By Kaitlyn Campbell
The Michigan Economic Development Corporation (MEDC) has provided a toolkit for cities to “help shape the future of their communities by building strong foundations of planning, zoning and economic development practices.”
The kit, which was developed by experts, encourages communities to “proactively plan, engage stakeholders, and become more attractive to developers,’ with the goal of becoming a place where people want to live, work and invest. These are called Redevelopment Ready Communities, and Harrison is now one of these communities as they work on adding a new hotel for the community through their new project.
Justin Cavanaugh, the City of Harrison manager and clerk, actively collaborates with many entities in the city to bring economic development to the area. He says that plans for the hotel development date back to before he began working in his current position.
“Around 2001, the prior city manager, Tracey Connelly, was meeting with the Middle Michigan Development Corporation, and talking about things they’d like to see come to Harrison,” Cavanaugh told Sarah Spohn of Second Wave Media for their Rural Innovation Exchange stories. “It was brought up that a hotel has always been on the wish list, and how it would definitely spur economic growth. The Michigan Municipal League brought in a hotel market expert, who conducted a feasibility study with funds from MEDC Predevelopment Assistance. This market study received overwhelming responses to the local survey and culminated with nearly 50 city residents at the public forum.”
The Hotel Feasibility Study that the city completed in July of 2022 showed that Harrison could support at least a 49-room hotel. But Cavanaugh says that the recent struggles has been trying to find an investor to help make this hotel plan a reality.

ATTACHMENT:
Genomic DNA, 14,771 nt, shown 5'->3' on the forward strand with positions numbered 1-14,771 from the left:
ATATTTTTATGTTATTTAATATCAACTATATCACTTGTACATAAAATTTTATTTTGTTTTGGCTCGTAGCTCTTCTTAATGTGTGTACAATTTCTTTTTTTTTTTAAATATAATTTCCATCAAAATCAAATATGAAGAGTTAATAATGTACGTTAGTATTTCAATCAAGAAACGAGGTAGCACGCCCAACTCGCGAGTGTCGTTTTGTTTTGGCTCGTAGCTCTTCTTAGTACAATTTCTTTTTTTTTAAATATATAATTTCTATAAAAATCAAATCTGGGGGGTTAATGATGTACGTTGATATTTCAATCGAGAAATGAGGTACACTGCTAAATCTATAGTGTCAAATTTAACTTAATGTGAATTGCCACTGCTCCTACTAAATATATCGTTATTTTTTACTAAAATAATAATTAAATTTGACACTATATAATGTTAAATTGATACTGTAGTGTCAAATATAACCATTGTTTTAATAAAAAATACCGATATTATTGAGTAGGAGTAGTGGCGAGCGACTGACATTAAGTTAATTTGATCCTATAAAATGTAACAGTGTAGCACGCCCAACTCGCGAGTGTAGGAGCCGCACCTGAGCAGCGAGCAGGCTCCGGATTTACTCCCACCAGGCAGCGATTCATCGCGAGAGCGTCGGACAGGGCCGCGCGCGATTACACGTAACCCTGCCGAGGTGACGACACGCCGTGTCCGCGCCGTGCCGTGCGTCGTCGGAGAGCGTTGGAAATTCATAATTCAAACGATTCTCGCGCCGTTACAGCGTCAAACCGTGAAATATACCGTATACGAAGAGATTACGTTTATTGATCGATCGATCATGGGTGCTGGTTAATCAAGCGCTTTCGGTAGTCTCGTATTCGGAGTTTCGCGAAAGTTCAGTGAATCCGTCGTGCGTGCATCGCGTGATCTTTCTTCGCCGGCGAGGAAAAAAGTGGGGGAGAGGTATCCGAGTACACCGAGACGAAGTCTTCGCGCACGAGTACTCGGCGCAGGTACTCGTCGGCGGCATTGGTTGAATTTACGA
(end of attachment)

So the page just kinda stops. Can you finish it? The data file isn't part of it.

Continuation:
Harrison was connected with someone with a regional hotel chain through the hotel study consultant.
“We met with Janice from Cobblestone Hotels, based out of Wisconsin,” Cavanaugh said. “They’re looking to expand their franchise and are a hotel that focuses on rural communities and bringing a luxury hotel to a community that generally would only have a 10-room mom-and-pop option.”
After having a few investor meetings, Cavanaugh said that the city has about half of the $2 million needed to begin the project.
“Right now, we’re essentially just looking for investors to try to get this project going,” he said. “If we can get a group of investors and get everything going, we’re hoping to start building by spring of 2025. The hotel project could be built over the course of the summer, and potentially be open by 2026.”
Cavanaugh appreciates the ‘hotel in a box’ method that Cobblestone Hotels has, which uses their in-house management and building companies. He also likes that the company can personalize specific things according to feedback and community needs in the area.
“When they’re building a hotel, you know exactly what it’s going to look like,” he says. “I like that because it creates that brand, but I also like that they listen to their franchisees. They’ve changed some of their models after getting feedback after some of the franchisees. For example, the franchisees wanted to have a fireplace in the lobby, and now that’s a standard because it was very well received.”
Cavanaugh is hoping that the hotel can provide a place to stay for people that come to some of the events in the city, like the Old 27 Motor Tour. Visitors typically have to stay in hotels nearby in Clare and Houghton Lake.
“If people were staying here, it would help spur the local economy. Instead, they’re going to the next town, eating at their restaurants, shopping at their stores and getting their gasoline there instead of in our town,” Cavanaugh said. “If we were able to keep people here, they’d be spending their money here.”
At the end of the day, Cavanaugh hopes that the development of the hotel can exemplify the city’s motto and enable growth while keeping true to its roots.
“Harrison has this saying, ‘Come for the day, we think you’ll stay,’ which is great when we actually have places for you to stay,” he says. “In our economy now, we barely even have enough housing. Being able to keep people here, and giving people a reason to come here and spend time and money here, would have an overall significant boost to our local economy and town. It would allow us to grow a little bit, but at the same time, still keep those hometown values that everyone comes here for.”